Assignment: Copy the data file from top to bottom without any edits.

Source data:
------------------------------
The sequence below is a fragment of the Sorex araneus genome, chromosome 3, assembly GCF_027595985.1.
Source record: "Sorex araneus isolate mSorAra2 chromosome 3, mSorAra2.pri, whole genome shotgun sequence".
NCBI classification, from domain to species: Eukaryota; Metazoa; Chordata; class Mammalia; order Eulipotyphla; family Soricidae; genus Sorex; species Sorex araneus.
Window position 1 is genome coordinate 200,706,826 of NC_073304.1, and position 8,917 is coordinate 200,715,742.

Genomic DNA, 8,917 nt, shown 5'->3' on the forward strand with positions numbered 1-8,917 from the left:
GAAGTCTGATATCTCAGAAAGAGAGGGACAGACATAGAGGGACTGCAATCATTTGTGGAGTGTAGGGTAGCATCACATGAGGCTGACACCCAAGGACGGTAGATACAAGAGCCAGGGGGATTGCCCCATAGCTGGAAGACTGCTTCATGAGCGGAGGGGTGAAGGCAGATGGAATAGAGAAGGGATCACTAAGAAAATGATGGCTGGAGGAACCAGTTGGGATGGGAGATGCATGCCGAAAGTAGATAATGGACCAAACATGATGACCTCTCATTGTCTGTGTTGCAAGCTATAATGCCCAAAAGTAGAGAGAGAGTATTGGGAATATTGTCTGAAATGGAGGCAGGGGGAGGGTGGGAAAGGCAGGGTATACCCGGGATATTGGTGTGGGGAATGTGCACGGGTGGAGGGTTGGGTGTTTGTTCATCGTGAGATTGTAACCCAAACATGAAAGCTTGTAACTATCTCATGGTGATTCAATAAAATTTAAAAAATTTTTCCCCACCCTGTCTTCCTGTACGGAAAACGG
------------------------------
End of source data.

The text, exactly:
The sequence below is a fragment of the Sorex araneus genome, chromosome 3, assembly GCF_027595985.1.
Source record: "Sorex araneus isolate mSorAra2 chromosome 3, mSorAra2.pri, whole genome shotgun sequence".
NCBI classification, from domain to species: Eukaryota; Metazoa; Chordata; class Mammalia; order Eulipotyphla; family Soricidae; genus Sorex; species Sorex araneus.
Window position 1 is genome coordinate 200,706,826 of NC_073304.1, and position 8,917 is coordinate 200,715,742.

Genomic DNA, 8,917 nt, shown 5'->3' on the forward strand with positions numbered 1-8,917 from the left:
GAAGTCTGATATCTCAGAAAGAGAGGGACAGACATAGAGGGACTGCAATCATTTGTGGAGTGTAGGGTAGCATCACATGAGGCTGACACCCAAGGACGGTAGATACAAGAGCCAGGGGGATTGCCCCATAGCTGGAAGACTGCTTCATGAGCGGAGGGGTGAAGGCAGATGGAATAGAGAAGGGATCACTAAGAAAATGATGGCTGGAGGAACCAGTTGGGATGGGAGATGCATGCCGAAAGTAGATAATGGACCAAACATGATGACCTCTCATTGTCTGTGTTGCAAGCTATAATGCCCAAAAGTAGAGAGAGAGTATTGGGAATATTGTCTGAAATGGAGGCAGGGGGAGGGTGGGAAAGGCAGGGTATACCCGGGATATTGGTGTGGGGAATGTGCACGGGTGGAGGGTTGGGTGTTTGTTCATCGTGAGATTGTAACCCAAACATGAAAGCTTGTAACTATCTCATGGTGATTCAATAAAATTTAAAAAATTTTTCCCCACCCTGTCTTCCTGTACGGAAAACGG